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The following is a press release from Massachusetts Senate President Karen Spilka’s office submitted to SOURCE media.


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BOSTON – The Massachusetts State Senate on Thursday passed legislation to invest in municipal transportation projects and establish a new leadership board for the Massachusetts Bay Transportation Authority (MBTA).

The bill, An Act financing improvements to municipal roads and bridges, authorizes $300 million in municipal roads and bridges through bonding, an $80 million increase over the 2019 Chapter 90 appropriation. The legislation also establishes a new seven-member MBTA Board of Directors to succeed the current oversight body, known as the Fiscal Management and Control Board. The MBTA Board of Directors will be responsible for governing and exercising corporate powers of the MBTA.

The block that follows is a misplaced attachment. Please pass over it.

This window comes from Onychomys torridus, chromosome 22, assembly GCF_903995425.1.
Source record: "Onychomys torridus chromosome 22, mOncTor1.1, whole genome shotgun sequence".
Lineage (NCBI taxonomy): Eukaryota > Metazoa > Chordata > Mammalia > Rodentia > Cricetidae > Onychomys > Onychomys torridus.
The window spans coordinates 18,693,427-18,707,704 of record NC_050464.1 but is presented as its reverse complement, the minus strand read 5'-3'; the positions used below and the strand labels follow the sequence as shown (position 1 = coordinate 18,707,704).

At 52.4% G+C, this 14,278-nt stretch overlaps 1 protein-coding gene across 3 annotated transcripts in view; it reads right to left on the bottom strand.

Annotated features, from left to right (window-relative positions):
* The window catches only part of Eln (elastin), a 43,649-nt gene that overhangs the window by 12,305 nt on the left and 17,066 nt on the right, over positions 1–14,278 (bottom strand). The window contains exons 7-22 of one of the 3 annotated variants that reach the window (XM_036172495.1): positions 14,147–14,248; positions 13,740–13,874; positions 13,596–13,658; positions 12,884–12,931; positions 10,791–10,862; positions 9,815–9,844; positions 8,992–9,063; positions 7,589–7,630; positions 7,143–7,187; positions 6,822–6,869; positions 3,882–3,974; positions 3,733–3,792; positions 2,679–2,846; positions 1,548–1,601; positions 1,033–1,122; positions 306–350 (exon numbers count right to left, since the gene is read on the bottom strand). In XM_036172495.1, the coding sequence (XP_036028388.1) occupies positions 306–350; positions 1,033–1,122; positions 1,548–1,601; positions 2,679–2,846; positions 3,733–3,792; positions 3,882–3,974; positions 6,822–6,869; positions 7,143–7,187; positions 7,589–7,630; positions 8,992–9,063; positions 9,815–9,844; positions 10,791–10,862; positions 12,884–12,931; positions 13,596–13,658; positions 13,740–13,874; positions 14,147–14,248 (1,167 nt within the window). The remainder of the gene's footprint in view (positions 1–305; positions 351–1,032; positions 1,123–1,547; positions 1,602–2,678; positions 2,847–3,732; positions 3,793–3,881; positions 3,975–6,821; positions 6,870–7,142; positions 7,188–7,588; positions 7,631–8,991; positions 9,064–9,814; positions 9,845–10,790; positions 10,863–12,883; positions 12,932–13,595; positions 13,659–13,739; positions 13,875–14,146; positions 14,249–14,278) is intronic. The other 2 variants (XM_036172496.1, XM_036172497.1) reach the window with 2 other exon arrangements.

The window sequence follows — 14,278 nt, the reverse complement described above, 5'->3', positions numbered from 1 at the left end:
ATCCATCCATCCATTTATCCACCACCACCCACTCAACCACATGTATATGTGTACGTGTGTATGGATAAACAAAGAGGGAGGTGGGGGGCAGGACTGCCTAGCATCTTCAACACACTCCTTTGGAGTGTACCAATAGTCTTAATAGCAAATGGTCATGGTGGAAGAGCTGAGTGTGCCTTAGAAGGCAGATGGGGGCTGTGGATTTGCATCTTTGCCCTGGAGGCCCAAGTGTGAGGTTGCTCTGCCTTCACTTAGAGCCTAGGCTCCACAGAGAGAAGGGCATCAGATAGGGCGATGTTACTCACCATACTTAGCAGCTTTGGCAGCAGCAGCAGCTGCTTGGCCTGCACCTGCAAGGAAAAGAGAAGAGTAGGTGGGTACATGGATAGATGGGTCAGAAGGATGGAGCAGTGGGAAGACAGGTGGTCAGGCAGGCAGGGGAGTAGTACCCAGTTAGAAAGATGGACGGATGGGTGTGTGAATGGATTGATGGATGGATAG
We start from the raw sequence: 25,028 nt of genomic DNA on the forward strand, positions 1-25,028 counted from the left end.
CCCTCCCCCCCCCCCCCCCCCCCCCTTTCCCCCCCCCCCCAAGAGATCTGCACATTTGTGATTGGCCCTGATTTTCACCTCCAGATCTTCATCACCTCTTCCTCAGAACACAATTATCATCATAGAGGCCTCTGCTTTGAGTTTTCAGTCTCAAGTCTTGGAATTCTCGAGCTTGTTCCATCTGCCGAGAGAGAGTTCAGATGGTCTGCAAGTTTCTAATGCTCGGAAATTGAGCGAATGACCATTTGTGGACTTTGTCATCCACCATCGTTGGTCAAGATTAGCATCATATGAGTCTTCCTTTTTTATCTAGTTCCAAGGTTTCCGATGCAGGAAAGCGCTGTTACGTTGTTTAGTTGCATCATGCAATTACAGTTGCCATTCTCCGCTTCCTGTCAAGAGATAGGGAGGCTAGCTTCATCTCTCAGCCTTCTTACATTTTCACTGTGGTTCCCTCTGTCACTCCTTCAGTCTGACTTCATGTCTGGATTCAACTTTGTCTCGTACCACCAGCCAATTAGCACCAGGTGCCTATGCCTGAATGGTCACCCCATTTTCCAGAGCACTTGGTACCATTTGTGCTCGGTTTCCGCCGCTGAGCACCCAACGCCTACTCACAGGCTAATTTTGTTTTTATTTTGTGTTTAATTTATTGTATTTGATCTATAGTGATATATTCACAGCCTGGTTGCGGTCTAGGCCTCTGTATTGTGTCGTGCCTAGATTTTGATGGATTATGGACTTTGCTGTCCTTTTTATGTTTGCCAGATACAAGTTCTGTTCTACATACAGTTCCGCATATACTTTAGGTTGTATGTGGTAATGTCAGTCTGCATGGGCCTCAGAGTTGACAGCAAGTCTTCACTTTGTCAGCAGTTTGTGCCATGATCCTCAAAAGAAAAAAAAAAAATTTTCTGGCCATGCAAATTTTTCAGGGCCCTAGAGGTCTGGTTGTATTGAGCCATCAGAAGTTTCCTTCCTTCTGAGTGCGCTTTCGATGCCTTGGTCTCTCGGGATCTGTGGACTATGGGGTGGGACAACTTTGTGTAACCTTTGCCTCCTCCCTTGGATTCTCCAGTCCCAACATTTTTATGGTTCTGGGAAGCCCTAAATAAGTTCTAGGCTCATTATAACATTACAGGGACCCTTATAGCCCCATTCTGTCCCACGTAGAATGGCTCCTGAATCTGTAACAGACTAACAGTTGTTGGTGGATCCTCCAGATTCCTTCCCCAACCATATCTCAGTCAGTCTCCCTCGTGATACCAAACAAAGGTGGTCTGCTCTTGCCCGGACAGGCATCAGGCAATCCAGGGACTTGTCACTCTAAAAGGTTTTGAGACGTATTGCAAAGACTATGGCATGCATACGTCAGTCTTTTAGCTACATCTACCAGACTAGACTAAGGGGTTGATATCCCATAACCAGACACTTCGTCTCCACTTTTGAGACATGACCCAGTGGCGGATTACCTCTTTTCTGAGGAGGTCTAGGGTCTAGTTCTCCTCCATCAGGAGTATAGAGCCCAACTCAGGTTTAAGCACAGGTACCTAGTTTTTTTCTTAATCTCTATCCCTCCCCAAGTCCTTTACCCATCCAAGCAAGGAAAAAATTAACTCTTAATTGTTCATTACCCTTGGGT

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“I believe we need a reliable, sustainable, safe, accessible and equitable transportation system in this Commonwealth, and this legislation puts us on the right path to achieving that goal,” stated Senate President Karen E. Spilka (D-Ashland). “As a proponent of regional equity in transportation, I am thrilled to assist our cities and towns with increased funding for infrastructure projects. I also look forward to seeing the formation of the new MBTA Board of Directors and working with this new inclusive body on shaping a true 21st Century transit system. I’d like to acknowledge Senators Boncore and Moore for their hard work in advancing this legislation.”